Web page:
Tag Archives: baroque music

Historic Musical Bits: Kempff plays Schubert Piano Sonata in A Major D664, great compositions/performances


Kempff plays Schubert Piano Sonata in A Major D664

Schubert – Overture in E minor, D. 648 , Prague Sinfonia, conducted by Christian Benda


Schubert – Overture in E minor, D. 648

Bach – Toccata and Fugue in D minor, BWV 565, great compositions/performances


Bach Notebook for Anna Magdalena Concerto die liebe Minuet in G major, BWV114 , great compositions


Bach Notebook for Anna Magdalena Concerto die liebe Minuet in G major, BWV114

Schubert Piano Sonata No 5 in A flat, D 557 Andras Schiff , great compositions/performances


Schubert Piano Sonata No 5 in A flat, D 557 Andras Schiff

Schumann – Wilhelm Kempff (1972) Waldszenen op 82: great compositions/performances (my favorite interpretation of this marvelous composition)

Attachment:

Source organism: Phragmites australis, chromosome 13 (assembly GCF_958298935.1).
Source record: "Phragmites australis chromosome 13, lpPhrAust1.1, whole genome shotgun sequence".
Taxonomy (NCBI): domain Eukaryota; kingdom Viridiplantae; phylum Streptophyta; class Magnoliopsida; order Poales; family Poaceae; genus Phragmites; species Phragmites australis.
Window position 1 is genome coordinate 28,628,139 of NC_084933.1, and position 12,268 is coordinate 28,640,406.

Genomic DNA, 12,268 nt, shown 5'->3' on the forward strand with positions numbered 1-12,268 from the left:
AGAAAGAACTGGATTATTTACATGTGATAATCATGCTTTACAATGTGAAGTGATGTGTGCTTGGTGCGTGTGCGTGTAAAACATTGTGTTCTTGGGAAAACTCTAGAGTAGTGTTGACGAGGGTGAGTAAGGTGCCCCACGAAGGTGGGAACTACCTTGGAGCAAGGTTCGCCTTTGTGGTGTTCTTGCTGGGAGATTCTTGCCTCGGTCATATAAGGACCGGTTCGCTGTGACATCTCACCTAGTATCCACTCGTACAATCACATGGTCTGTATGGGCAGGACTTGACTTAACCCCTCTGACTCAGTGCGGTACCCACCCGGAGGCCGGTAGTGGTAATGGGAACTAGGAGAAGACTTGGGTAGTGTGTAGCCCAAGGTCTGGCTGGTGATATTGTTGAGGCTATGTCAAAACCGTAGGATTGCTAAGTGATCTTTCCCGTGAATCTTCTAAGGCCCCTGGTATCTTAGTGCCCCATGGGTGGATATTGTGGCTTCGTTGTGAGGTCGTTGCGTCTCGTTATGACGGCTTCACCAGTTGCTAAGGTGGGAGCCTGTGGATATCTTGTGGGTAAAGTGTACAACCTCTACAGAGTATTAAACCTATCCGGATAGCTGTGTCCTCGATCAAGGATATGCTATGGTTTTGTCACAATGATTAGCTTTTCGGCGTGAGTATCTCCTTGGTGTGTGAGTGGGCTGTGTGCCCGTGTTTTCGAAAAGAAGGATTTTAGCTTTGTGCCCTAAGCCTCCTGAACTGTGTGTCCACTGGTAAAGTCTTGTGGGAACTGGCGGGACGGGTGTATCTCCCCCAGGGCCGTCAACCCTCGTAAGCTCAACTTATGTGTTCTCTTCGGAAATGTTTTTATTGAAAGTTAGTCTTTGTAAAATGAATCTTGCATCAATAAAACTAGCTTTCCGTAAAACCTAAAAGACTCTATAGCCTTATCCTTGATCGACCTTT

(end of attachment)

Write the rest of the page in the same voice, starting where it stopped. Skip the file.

Schumann – Wilhelm Kempff (1972) Waldszenen op 82

Great compositions/Performances: Bach: Cantata, BWV 147, Jesu, Joy of Man’s Desiring: make music part of your life


Great compositions/Performances: Bach: Cantata, BWV 147, Jesu, Joy of Man’s Desiring

Purcell – Ode to St. Cecilia (Z.328): I-II: make music part of your life series


Purcell – Ode to St. Cecilia (Z.328): I-II


J. S BACH ● BWV 645 ● Wachet Auf ! Sleepers Awake: make music part of your life series


J. S BACH ● BWV 645 ● Wachet Auf ! Sleepers Awake

Antonio Lucio Vivaldi: Sonata for Recorder in C major ‘Il Pastor Fido’ No.1, Op.13, (RV54): make music part of your life series


Antonio Lucio Vivaldi: Sonata for Recorder in C major ‘Il Pastor Fido‘ No.1, Op.13, (RV54)

FROM:
vivaldi369  vivaldi369
Álbum: Antonio Vivaldi: Sonatas for Flute, Op.13 “IL Pastor Fido”
Interpretes del álbum: Bela Drahos, Pal Kelemen & Zsuzsa Pertis
Compositor: Antonio Lucio Vivaldi
Año: 1991
Genero: Barroco Italiano
Movimientos: Moderato-Allegro-Affectuoso-Allegro-Giga